Did Someone Else Claim Your Child as a Dependent? Get Ready for an Audit
The Internal Revenue Service uses a special set of “tiebreaker” rules to determine which parent has the right to claim a dependency exemption for their child(ren). These rules are used if both parents make separate claims on their tax returns.
IRS Rules Regarding Dependents
According to IRS rules, a dependent can only be claimed by one taxpayer. That dependent could be claimed by just one of two parents who were divorced or never married or another individual who has custodial custody, for example, a grandparent. The rules do not allow taxpayers to split a dependent, either. In some custody agreements, the parent who will be entitled to claim the child(ren) is sometimes named or the parents alternate years for claiming. In some cases where there are multiple children, the IRS accepts parents “dividing” dependents for tax purposes.
However, when the child(ren) is/are claimed by more than one taxpayer, this will trigger an audit for one or both taxpayers. The IRS will investigate the situation and determine which parent is entitled to claim the dependent(s) by using its “Income Tiebreaker Rules”:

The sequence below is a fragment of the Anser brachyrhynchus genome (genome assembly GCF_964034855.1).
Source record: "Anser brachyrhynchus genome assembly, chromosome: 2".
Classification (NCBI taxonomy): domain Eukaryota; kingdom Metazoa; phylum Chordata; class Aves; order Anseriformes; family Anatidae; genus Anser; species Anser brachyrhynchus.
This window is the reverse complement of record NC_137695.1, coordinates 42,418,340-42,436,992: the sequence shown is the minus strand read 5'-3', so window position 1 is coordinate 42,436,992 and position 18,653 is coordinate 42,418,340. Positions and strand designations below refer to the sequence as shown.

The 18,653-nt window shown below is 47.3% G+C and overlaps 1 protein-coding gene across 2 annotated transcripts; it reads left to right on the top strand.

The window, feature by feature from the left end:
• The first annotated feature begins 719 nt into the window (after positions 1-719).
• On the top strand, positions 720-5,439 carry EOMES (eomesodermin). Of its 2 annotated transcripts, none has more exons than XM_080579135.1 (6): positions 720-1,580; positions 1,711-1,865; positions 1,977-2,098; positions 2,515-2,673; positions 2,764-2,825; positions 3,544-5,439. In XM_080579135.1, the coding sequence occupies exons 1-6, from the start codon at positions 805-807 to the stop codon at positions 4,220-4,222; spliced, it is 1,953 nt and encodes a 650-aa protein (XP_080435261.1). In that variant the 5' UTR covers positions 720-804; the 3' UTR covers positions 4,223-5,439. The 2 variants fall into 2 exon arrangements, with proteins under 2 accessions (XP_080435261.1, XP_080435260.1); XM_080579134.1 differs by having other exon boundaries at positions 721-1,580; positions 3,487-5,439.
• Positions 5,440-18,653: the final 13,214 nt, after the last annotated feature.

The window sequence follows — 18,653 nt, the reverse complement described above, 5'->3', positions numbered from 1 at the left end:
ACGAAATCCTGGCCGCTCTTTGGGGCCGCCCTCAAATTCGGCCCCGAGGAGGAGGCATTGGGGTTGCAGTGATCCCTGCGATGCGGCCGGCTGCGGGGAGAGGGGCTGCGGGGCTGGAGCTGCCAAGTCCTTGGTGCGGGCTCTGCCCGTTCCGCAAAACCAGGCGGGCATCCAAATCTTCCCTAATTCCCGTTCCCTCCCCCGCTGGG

- When the children live with each parent equally throughout the year, the parent with the higher adjusted gross income (AGI) can claim them as dependents.
- If the child’s caregiver is not the parent, that individual will be entitled to the dependent claim when no parent is eligible to make a claim
- The investigation determines that one of the parents who made the dependent claim did not have the right to do so
- If the parent who is rightfully entitled to claim a dependent decides to allow the other parent to claim the deduction he or she must complete IRS Form 8332.
What Are the Benefits of Claiming Child Dependents?
It is common for the custodial parent, meaning the parent where the children live for most of the year to claim them as dependents when filing their income taxes. However, this has changed with the Tax Cuts and Jobs Act that eliminated personal exemptions beginning from 2018 to 2025. But having one or more dependents is still beneficial for taxpayers because it makes them eligible to file for head of household status, the Child Tax Credit, and the Child and Dependent Care Tax Credit. For taxpayers who are eligible for the Earned Income Tax Credit, having dependents can increase the amount of the credit.